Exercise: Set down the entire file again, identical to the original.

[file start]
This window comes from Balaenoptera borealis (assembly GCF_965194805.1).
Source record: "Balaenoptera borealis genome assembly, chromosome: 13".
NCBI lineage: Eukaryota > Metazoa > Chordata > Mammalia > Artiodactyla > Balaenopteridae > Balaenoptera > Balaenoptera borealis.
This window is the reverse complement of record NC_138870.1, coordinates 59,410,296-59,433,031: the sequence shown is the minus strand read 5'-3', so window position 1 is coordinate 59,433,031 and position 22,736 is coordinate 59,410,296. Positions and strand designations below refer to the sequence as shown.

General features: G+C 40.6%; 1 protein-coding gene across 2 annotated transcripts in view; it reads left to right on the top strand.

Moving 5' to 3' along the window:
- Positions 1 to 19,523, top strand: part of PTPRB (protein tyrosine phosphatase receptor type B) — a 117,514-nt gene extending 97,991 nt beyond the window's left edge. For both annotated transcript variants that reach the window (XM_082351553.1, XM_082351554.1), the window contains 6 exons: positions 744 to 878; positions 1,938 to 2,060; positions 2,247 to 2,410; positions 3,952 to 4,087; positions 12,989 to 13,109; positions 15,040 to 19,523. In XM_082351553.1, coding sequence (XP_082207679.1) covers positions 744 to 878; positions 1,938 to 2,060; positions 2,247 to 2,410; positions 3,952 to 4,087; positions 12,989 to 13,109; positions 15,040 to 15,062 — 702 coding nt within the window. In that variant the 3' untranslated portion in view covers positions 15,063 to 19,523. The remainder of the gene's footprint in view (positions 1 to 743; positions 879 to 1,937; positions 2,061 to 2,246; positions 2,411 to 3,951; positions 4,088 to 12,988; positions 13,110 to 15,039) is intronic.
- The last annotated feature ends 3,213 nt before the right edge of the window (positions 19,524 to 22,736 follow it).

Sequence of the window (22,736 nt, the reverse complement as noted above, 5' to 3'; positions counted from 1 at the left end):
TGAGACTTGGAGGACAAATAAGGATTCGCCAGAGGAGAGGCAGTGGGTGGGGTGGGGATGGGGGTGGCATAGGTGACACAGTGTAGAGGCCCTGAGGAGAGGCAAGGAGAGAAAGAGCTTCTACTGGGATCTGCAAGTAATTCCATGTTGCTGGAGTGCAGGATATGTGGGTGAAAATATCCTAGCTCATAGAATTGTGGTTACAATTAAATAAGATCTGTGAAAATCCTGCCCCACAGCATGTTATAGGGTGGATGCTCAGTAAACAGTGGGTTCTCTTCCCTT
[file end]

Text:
This window comes from Balaenoptera borealis (assembly GCF_965194805.1).
Source record: "Balaenoptera borealis genome assembly, chromosome: 13".
NCBI lineage: Eukaryota > Metazoa > Chordata > Mammalia > Artiodactyla > Balaenopteridae > Balaenoptera > Balaenoptera borealis.
This window is the reverse complement of record NC_138870.1, coordinates 59,410,296-59,433,031: the sequence shown is the minus strand read 5'-3', so window position 1 is coordinate 59,433,031 and position 22,736 is coordinate 59,410,296. Positions and strand designations below refer to the sequence as shown.

General features: G+C 40.6%; 1 protein-coding gene across 2 annotated transcripts in view; it reads left to right on the top strand.

Moving 5' to 3' along the window:
- Positions 1 to 19,523, top strand: part of PTPRB (protein tyrosine phosphatase receptor type B) — a 117,514-nt gene extending 97,991 nt beyond the window's left edge. For both annotated transcript variants that reach the window (XM_082351553.1, XM_082351554.1), the window contains 6 exons: positions 744 to 878; positions 1,938 to 2,060; positions 2,247 to 2,410; positions 3,952 to 4,087; positions 12,989 to 13,109; positions 15,040 to 19,523. In XM_082351553.1, coding sequence (XP_082207679.1) covers positions 744 to 878; positions 1,938 to 2,060; positions 2,247 to 2,410; positions 3,952 to 4,087; positions 12,989 to 13,109; positions 15,040 to 15,062 — 702 coding nt within the window. In that variant the 3' untranslated portion in view covers positions 15,063 to 19,523. The remainder of the gene's footprint in view (positions 1 to 743; positions 879 to 1,937; positions 2,061 to 2,246; positions 2,411 to 3,951; positions 4,088 to 12,988; positions 13,110 to 15,039) is intronic.
- The last annotated feature ends 3,213 nt before the right edge of the window (positions 19,524 to 22,736 follow it).

Sequence of the window (22,736 nt, the reverse complement as noted above, 5' to 3'; positions counted from 1 at the left end):
TGAGACTTGGAGGACAAATAAGGATTCGCCAGAGGAGAGGCAGTGGGTGGGGTGGGGATGGGGGTGGCATAGGTGACACAGTGTAGAGGCCCTGAGGAGAGGCAAGGAGAGAAAGAGCTTCTACTGGGATCTGCAAGTAATTCCATGTTGCTGGAGTGCAGGATATGTGGGTGAAAATATCCTAGCTCATAGAATTGTGGTTACAATTAAATAAGATCTGTGAAAATCCTGCCCCACAGCATGTTATAGGGTGGATGCTCAGTAAACAGTGGGTTCTCTTCCCTT